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Representatives of the Azawad Movement attend the signing of the Algerian-brokered peace agreement in Bamako, Mali, June 20, 2015. © 2015 Habibou Kouyate/Getty Images

Mali's junta announced yesterday the end of a 2015 peace agreement with armed separatist groups. Should fighting intensify, it’s critical that the warring parties abide by international humanitarian law—the laws of war—and protect civilians against dangers arising from military operations.

In a statement read on national television, Col. Abdoulaye Maïga, spokesperson for the Malian military government, ascertained the “absolute inapplicability” of the peace agreement due to other signatories’ “change of posture,” the commission of “terrorist acts,” as well as “hostile acts” by the government of Algeria, the deal’s main broker, which Malian authorities accuse of hosting suspected “terrorists.”

In June 2015, the Malian government and a coalition of mainly ethnic Tuareg armed groups from northern Mali, called the Coordination of Azawad Movements (Coordination des mouvements de l’Azawad, CMA), signed a United Nations-brokered agreement to restore peace in the country, following three years of fighting. The deal came after Tuareg rebels launched a violent independence campaign in 2012 against Mali’s government, accusing it of marginalizing their region, which they call Azawad, and calling for greater autonomy.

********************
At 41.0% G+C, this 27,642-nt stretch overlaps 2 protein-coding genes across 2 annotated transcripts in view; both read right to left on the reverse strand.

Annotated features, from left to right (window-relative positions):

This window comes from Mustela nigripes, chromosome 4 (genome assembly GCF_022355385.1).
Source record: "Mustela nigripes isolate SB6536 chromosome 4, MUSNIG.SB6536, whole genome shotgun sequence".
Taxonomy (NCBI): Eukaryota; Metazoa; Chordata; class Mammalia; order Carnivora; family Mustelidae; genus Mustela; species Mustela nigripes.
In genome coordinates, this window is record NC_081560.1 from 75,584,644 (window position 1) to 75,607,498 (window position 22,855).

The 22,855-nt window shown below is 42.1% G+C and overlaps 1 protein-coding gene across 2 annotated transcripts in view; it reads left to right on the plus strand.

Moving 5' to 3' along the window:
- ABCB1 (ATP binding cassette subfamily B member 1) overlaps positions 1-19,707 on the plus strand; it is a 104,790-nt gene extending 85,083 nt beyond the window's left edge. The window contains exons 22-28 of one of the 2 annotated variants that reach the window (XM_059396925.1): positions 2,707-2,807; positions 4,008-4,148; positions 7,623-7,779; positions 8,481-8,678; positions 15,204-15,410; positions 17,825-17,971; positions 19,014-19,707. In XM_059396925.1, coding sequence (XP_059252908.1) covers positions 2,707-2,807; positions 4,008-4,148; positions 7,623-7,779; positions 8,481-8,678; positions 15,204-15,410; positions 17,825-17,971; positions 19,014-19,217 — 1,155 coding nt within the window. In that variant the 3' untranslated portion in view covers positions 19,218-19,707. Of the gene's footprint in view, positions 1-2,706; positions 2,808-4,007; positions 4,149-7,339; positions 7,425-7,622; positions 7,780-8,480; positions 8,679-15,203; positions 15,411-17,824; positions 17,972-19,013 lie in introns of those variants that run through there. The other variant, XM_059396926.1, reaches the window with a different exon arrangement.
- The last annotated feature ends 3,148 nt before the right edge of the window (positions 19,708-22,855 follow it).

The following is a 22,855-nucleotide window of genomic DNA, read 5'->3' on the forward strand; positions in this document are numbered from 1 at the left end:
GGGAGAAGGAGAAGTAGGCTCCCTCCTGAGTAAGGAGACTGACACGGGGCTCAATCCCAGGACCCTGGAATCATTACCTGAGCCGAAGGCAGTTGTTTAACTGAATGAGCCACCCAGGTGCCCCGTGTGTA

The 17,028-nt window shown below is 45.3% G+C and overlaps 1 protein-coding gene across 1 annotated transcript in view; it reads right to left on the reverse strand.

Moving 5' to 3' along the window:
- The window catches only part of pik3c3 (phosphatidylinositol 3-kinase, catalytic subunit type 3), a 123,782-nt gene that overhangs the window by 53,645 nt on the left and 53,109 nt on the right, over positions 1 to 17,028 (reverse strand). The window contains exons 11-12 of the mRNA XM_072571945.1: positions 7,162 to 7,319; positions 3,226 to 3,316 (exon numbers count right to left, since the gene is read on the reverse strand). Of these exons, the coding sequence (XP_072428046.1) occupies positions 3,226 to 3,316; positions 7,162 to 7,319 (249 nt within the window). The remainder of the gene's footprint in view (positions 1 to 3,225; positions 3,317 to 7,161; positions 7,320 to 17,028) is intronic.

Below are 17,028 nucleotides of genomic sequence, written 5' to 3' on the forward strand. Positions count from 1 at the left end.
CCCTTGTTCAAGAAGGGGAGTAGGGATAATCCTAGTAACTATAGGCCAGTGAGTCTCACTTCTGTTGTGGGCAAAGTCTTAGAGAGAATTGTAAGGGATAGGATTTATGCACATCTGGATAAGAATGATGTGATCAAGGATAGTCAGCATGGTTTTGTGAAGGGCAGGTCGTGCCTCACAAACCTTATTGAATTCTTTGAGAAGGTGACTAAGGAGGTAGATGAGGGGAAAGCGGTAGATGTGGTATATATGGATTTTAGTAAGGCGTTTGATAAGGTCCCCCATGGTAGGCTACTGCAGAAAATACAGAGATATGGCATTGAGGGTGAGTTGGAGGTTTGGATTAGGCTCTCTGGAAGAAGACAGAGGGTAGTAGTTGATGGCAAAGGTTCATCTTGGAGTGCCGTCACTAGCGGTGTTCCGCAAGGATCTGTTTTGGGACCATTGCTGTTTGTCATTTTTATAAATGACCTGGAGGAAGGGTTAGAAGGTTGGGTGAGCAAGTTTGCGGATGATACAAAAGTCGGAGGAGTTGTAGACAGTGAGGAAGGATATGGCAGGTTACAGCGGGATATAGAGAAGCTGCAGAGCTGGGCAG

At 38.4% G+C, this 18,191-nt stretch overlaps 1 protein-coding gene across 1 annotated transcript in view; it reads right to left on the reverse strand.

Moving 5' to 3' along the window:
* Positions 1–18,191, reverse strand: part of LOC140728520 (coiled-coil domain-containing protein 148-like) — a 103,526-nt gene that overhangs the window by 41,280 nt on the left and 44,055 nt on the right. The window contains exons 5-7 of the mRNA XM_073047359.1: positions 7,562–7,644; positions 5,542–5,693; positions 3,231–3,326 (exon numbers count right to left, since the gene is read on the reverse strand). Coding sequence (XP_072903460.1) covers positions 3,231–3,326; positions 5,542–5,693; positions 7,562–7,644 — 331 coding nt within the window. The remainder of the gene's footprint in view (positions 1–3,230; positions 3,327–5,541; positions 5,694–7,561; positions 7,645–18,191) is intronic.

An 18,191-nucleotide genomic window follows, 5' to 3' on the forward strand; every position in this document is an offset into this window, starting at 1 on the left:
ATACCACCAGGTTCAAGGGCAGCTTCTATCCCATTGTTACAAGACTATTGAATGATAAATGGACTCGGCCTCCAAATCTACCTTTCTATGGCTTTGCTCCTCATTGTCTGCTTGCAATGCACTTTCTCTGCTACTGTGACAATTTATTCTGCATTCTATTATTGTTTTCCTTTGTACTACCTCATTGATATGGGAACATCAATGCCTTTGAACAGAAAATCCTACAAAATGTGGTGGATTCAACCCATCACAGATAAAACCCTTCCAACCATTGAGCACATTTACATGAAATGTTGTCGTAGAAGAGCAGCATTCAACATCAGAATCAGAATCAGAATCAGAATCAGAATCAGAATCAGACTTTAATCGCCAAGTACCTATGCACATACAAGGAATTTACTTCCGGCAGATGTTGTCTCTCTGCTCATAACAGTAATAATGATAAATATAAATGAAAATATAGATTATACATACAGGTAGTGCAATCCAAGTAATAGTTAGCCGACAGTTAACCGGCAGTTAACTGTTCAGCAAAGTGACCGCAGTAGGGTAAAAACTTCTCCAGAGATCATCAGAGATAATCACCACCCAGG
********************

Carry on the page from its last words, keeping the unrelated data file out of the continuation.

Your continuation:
The deal began to fray in August 2023 as hostilities renewed between the rebels and the Malian armed forces, who were assisted by fighters from the Wagner Group, the Russia-linked military security contractor, in the country’s north. This fighting culminated in December with the announcement that the government had regained control of the northern town of Kidal, a stronghold of the Tuareg rebellion. Media reported that civilians, including children, were killed in military drone strikes on Kidal that forced more than 11,500 people from their homes.

Residents have told Human Rights Watch of their fear of being caught between the two sides.  

In recent months there has been a surge in attacks by armed Islamist groups across Mali. As UN peacekeepers, deployed to the country in 2013, complete their withdrawal at the request of the junta, there are serious concerns for rights monitoring and accountability for security force abuses. 

The parties to Mali’s conflict will need to take all necessary measures to minimize harm to civilians and end unlawful attacks on civilians and civilian property. Peace deal or not, the threat to civilians across Mali remains grave.

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